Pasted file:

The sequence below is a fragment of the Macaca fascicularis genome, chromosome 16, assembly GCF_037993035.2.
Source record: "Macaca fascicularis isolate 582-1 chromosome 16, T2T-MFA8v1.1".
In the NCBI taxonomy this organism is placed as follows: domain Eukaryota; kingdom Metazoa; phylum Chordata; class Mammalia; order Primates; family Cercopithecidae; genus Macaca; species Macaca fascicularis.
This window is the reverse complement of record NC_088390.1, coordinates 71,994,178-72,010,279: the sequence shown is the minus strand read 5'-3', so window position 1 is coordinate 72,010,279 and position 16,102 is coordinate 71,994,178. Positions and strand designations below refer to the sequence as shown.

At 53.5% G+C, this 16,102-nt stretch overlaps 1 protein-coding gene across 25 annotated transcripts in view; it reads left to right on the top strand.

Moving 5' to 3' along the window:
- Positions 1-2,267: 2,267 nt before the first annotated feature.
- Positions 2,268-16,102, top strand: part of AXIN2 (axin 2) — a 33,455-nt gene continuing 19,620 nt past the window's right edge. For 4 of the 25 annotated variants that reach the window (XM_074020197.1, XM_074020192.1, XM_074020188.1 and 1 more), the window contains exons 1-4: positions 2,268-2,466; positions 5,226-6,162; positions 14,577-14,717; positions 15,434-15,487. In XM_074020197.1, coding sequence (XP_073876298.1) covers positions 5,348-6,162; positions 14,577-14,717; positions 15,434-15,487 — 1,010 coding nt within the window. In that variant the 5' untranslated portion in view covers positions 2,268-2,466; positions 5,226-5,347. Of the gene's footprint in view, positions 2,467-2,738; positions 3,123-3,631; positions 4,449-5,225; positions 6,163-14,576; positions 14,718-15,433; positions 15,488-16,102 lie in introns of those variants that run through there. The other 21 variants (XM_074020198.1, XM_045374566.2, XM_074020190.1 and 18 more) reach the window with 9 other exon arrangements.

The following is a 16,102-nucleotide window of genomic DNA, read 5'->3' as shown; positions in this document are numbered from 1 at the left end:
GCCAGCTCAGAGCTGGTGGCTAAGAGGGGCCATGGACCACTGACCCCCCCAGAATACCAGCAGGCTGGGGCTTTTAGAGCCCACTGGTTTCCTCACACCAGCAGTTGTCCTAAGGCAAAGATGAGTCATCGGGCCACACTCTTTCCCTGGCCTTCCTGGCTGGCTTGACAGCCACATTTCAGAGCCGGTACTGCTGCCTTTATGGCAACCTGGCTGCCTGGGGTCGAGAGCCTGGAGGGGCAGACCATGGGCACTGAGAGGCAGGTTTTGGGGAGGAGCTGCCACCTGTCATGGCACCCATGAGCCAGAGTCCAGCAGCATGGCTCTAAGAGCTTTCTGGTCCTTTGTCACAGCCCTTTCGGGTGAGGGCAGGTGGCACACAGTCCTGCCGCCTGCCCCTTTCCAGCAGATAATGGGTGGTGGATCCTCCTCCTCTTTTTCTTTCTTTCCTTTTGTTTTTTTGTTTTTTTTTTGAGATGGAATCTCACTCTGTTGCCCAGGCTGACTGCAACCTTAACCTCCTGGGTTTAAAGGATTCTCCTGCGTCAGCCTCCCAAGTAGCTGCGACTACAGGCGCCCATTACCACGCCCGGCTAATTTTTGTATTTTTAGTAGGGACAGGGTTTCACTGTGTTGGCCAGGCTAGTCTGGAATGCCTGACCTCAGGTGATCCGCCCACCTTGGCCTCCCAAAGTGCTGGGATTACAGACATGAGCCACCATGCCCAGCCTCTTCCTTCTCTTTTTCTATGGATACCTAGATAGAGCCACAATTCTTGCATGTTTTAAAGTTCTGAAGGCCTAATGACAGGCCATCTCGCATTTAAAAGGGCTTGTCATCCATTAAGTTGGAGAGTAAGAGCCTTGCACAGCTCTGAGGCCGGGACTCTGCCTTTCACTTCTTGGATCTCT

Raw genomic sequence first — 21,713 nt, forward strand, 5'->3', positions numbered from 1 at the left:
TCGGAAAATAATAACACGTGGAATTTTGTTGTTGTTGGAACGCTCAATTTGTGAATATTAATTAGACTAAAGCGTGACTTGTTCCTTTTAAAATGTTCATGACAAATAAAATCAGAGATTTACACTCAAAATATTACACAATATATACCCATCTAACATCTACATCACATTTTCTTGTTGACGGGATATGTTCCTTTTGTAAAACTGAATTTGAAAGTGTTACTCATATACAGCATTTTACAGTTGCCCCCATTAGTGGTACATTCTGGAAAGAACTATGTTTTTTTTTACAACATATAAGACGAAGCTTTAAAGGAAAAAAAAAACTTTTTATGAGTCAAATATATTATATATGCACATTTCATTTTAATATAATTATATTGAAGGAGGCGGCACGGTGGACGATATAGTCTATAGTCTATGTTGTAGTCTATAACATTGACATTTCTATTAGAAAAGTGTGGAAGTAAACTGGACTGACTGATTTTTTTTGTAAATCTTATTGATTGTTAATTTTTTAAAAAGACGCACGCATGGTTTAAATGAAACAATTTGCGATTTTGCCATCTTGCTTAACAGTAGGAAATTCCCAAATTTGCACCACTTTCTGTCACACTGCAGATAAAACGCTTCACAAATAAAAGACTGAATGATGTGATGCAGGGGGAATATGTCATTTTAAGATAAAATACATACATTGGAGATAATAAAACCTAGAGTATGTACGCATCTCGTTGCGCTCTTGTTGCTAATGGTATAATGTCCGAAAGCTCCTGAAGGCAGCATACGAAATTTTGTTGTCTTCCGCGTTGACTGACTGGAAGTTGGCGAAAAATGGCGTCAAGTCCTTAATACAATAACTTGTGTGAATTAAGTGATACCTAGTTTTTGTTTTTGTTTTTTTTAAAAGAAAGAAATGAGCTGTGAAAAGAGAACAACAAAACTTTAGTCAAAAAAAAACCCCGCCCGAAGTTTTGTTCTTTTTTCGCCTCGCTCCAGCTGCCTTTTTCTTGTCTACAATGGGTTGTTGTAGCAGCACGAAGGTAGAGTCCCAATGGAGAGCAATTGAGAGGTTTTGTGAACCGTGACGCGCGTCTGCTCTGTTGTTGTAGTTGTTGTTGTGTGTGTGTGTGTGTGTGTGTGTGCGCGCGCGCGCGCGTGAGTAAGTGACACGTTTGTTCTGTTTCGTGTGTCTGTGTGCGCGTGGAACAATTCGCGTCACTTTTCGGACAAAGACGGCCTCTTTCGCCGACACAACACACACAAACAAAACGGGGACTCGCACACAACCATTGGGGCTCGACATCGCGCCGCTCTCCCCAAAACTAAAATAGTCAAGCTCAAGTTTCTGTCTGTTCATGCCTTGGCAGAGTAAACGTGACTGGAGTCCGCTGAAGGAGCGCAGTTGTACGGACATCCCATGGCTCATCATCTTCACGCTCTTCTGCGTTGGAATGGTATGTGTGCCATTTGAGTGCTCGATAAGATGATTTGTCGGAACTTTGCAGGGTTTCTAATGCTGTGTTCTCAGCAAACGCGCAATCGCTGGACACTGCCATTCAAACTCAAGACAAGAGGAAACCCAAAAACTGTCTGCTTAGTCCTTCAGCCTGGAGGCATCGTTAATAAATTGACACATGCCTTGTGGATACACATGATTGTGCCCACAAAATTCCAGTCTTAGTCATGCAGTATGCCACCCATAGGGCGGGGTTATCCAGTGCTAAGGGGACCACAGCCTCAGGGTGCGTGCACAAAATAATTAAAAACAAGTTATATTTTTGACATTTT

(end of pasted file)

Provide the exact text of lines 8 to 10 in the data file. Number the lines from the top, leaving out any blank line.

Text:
- Positions 2,268-16,102, top strand: part of AXIN2 (axin 2) — a 33,455-nt gene continuing 19,620 nt past the window's right edge. For 4 of the 25 annotated variants that reach the window (XM_074020197.1, XM_074020192.1, XM_074020188.1 and 1 more), the window contains exons 1-4: positions 2,268-2,466; positions 5,226-6,162; positions 14,577-14,717; positions 15,434-15,487. In XM_074020197.1, coding sequence (XP_073876298.1) covers positions 5,348-6,162; positions 14,577-14,717; positions 15,434-15,487 — 1,010 coding nt within the window. In that variant the 5' untranslated portion in view covers positions 2,268-2,466; positions 5,226-5,347. Of the gene's footprint in view, positions 2,467-2,738; positions 3,123-3,631; positions 4,449-5,225; positions 6,163-14,576; positions 14,718-15,433; positions 15,488-16,102 lie in introns of those variants that run through there. The other 21 variants (XM_074020198.1, XM_045374566.2, XM_074020190.1 and 18 more) reach the window with 9 other exon arrangements.

The following is a 16,102-nucleotide window of genomic DNA, read 5'->3' as shown; positions in this document are numbered from 1 at the left end:
GCCAGCTCAGAGCTGGTGGCTAAGAGGGGCCATGGACCACTGACCCCCCCAGAATACCAGCAGGCTGGGGCTTTTAGAGCCCACTGGTTTCCTCACACCAGCAGTTGTCCTAAGGCAAAGATGAGTCATCGGGCCACACTCTTTCCCTGGCCTTCCTGGCTGGCTTGACAGCCACATTTCAGAGCCGGTACTGCTGCCTTTATGGCAACCTGGCTGCCTGGGGTCGAGAGCCTGGAGGGGCAGACCATGGGCACTGAGAGGCAGGTTTTGGGGAGGAGCTGCCACCTGTCATGGCACCCATGAGCCAGAGTCCAGCAGCATGGCTCTAAGAGCTTTCTGGTCCTTTGTCACAGCCCTTTCGGGTGAGGGCAGGTGGCACACAGTCCTGCCGCCTGCCCCTTTCCAGCAGATAATGGGTGGTGGATCCTCCTCCTCTTTTTCTTTCTTTCCTTTTGTTTTTTTGTTTTTTTTTTGAGATGGAATCTCACTCTGTTGCCCAGGCTGACTGCAACCTTAACCTCCTGGGTTTAAAGGATTCTCCTGCGTCAGCCTCCCAAGTAGCTGCGACTACAGGCGCCCATTACCACGCCCGGCTAATTTTTGTATTTTTAGTAGGGACAGGGTTTCACTGTGTTGGCCAGGCTAGTCTGGAATGCCTGACCTCAGGTGATCCGCCCACCTTGGCCTCCCAAAGTGCTGGGATTACAGACATGAGCCACCATGCCCAGCCTCTTCCTTCTCTTTTTCTATGGATACCTAGATAGAGCCACAATTCTTGCATGTTTTAAAGTTCTGAAGGCCTAATGACAGGCCATCTCGCATTTAAAAGGGCTTGTCATCCATTAAGTTGGAGAGTAAGAGCCTTGCACAGCTCTGAGGCCGGGACTCTGCCTTTCACTTCTTGGATCTCT